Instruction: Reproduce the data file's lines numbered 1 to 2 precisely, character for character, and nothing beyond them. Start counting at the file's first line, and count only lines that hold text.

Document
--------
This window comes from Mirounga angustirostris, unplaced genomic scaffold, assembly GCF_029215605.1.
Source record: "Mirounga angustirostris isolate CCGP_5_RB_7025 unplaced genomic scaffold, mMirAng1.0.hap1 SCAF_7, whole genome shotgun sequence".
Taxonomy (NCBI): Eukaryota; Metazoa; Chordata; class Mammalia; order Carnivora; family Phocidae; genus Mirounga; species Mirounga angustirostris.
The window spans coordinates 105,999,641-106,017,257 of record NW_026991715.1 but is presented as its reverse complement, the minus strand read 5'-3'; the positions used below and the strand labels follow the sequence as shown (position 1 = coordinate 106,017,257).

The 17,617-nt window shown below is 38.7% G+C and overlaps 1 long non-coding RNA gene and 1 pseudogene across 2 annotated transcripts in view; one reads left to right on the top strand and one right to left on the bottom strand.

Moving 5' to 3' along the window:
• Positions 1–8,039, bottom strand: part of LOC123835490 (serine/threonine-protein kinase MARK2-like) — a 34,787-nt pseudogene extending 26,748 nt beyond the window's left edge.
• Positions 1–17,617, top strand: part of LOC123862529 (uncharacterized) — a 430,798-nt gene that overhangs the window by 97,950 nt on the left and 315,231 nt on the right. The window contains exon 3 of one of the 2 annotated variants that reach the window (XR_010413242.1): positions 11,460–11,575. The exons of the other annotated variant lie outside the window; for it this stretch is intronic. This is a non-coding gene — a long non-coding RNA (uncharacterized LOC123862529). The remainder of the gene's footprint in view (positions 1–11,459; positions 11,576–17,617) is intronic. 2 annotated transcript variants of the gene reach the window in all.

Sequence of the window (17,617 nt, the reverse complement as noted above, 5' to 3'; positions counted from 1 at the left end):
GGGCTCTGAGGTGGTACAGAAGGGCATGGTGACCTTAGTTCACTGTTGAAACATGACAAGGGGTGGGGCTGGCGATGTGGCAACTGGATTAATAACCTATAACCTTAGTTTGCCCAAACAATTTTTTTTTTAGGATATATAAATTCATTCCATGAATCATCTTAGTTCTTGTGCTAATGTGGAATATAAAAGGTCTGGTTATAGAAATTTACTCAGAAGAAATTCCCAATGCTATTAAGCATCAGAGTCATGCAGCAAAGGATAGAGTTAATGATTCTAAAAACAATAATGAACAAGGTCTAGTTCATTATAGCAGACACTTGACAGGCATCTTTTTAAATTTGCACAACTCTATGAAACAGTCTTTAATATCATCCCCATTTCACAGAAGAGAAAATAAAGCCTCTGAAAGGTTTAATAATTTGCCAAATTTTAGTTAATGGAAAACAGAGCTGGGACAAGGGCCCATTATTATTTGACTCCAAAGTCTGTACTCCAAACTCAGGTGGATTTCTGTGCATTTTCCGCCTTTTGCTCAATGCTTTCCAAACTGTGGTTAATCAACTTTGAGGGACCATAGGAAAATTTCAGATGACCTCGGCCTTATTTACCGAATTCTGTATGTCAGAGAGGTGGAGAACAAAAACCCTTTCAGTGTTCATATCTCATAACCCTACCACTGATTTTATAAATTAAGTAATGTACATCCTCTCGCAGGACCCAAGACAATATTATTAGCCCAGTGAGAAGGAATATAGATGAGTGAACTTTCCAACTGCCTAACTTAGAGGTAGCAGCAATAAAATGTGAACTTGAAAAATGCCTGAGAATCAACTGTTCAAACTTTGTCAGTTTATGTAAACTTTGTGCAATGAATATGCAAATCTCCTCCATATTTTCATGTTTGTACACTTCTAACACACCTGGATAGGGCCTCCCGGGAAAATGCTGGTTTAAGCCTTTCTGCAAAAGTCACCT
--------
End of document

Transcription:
This window comes from Mirounga angustirostris, unplaced genomic scaffold, assembly GCF_029215605.1.
Source record: "Mirounga angustirostris isolate CCGP_5_RB_7025 unplaced genomic scaffold, mMirAng1.0.hap1 SCAF_7, whole genome shotgun sequence".